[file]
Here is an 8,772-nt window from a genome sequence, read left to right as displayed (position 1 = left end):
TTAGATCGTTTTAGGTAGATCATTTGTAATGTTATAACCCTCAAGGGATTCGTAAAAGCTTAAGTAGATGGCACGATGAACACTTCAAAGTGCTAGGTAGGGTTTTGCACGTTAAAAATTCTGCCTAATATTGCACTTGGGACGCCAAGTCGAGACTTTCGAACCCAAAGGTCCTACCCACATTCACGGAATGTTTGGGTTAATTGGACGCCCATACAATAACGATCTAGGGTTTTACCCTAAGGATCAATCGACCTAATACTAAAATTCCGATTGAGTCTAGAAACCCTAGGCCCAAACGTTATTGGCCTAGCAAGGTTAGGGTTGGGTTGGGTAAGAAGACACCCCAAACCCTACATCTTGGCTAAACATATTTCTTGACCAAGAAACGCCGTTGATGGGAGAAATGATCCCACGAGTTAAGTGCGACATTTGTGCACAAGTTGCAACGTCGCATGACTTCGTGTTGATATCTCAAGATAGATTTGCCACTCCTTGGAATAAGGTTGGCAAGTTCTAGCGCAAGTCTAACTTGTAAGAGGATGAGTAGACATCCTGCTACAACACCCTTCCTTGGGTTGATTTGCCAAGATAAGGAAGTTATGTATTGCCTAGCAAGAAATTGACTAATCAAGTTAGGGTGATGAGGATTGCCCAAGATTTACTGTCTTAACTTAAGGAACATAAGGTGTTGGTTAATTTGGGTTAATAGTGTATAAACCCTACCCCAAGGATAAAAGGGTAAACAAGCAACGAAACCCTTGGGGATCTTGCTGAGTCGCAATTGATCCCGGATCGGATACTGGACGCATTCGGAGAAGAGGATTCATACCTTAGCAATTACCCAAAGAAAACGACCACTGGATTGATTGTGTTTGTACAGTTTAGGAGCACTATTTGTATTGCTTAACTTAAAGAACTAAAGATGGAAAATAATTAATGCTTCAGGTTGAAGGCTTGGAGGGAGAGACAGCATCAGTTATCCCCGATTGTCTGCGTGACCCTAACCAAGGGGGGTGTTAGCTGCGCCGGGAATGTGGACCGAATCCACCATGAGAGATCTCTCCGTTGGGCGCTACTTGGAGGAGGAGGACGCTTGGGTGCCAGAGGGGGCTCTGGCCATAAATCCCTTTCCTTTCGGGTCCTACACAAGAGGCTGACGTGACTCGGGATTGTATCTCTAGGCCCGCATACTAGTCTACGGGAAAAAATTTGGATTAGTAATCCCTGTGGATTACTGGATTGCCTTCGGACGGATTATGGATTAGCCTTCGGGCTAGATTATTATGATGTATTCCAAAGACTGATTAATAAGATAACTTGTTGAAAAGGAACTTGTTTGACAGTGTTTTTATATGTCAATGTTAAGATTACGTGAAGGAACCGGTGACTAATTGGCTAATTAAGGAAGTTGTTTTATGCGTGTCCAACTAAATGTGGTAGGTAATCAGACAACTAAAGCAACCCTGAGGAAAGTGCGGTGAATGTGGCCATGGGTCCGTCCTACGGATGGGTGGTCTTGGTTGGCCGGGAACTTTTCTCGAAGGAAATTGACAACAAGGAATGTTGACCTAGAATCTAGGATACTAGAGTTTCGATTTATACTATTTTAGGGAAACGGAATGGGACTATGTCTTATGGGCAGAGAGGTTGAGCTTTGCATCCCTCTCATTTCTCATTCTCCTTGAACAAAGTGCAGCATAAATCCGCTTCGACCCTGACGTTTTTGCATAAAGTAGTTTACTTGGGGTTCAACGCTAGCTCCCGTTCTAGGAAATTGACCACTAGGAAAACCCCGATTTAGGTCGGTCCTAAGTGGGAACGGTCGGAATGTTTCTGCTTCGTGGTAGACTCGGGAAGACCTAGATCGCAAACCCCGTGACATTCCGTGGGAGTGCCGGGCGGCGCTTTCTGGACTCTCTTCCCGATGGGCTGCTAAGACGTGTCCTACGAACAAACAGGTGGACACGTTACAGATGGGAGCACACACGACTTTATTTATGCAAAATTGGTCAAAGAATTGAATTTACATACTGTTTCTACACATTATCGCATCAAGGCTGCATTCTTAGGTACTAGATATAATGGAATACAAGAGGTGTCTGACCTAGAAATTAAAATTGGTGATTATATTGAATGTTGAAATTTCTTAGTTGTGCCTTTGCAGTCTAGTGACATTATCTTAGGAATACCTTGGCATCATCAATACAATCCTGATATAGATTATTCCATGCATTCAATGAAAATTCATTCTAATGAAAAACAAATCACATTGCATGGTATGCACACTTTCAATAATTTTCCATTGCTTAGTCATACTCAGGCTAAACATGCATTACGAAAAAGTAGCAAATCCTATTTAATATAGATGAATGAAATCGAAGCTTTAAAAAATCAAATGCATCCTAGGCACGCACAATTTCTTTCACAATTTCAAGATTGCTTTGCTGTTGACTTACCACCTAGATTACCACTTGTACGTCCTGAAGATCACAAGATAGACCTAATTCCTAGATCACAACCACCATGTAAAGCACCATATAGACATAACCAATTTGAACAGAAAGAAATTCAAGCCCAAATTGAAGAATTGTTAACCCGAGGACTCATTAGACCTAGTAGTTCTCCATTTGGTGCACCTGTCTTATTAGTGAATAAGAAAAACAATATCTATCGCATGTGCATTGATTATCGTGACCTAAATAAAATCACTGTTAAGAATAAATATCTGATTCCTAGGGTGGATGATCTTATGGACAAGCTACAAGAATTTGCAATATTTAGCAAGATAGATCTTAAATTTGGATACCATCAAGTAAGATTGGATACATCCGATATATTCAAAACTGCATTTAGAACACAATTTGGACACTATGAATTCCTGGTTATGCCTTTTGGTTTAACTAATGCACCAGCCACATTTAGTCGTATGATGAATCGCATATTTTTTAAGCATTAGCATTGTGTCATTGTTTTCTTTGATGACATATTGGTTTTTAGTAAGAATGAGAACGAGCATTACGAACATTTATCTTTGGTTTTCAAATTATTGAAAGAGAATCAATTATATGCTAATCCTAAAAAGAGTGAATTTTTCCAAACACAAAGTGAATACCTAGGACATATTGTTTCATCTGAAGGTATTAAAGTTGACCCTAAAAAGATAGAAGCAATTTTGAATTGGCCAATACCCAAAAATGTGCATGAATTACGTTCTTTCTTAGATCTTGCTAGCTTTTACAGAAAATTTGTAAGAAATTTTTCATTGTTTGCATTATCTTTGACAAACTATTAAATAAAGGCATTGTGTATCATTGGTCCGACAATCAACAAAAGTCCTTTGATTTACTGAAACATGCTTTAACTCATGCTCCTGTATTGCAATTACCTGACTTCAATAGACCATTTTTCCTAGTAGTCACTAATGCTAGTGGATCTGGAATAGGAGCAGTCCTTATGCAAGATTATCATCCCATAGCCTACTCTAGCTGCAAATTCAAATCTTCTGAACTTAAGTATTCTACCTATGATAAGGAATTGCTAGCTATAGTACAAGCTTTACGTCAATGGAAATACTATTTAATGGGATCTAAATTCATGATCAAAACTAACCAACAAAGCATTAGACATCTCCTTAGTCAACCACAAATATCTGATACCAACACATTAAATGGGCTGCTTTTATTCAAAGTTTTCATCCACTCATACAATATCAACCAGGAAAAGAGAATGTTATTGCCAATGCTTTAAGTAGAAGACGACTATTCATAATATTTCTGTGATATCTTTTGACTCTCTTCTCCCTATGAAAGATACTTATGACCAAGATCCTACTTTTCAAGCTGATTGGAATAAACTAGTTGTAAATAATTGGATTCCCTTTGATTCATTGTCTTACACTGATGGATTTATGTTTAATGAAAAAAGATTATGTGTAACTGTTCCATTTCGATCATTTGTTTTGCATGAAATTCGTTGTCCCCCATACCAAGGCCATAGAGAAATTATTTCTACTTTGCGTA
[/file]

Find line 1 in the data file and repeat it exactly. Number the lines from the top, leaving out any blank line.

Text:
Here is an 8,772-nt window from a genome sequence, read left to right as displayed (position 1 = left end):